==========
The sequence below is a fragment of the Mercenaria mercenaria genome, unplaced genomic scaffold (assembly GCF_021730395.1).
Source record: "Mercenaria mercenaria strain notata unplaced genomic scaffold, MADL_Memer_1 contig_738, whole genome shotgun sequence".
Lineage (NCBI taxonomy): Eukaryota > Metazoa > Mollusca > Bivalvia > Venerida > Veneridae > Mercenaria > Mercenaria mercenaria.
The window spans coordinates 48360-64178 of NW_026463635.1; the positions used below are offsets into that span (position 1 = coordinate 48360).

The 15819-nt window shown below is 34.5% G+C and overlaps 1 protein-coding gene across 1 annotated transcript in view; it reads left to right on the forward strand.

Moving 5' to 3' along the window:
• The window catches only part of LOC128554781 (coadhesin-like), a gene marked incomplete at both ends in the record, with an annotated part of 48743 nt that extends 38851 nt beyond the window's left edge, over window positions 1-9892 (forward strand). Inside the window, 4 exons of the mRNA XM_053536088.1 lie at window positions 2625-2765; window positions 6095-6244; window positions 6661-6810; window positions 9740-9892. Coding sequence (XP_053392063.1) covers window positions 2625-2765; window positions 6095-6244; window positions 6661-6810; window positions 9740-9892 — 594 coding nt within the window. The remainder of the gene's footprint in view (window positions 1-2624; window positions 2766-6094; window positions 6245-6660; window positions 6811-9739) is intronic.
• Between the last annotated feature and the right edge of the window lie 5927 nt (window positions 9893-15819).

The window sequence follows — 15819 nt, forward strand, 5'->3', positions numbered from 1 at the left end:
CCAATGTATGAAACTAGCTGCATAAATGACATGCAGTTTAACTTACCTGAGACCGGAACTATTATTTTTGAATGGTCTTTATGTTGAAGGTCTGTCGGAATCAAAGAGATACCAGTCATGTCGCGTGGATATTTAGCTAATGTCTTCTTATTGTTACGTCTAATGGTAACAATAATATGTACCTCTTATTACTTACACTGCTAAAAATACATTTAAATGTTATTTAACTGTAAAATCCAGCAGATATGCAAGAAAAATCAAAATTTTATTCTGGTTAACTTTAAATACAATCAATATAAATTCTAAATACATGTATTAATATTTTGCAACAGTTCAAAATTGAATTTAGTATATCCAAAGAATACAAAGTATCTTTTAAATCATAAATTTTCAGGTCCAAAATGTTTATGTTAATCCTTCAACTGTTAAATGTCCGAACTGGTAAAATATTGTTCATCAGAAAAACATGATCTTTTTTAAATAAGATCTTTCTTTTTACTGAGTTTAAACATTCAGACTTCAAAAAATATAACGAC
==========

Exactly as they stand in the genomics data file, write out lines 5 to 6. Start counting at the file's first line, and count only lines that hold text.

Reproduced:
The 15819-nt window shown below is 34.5% G+C and overlaps 1 protein-coding gene across 1 annotated transcript in view; it reads left to right on the forward strand.

Moving 5' to 3' along the window: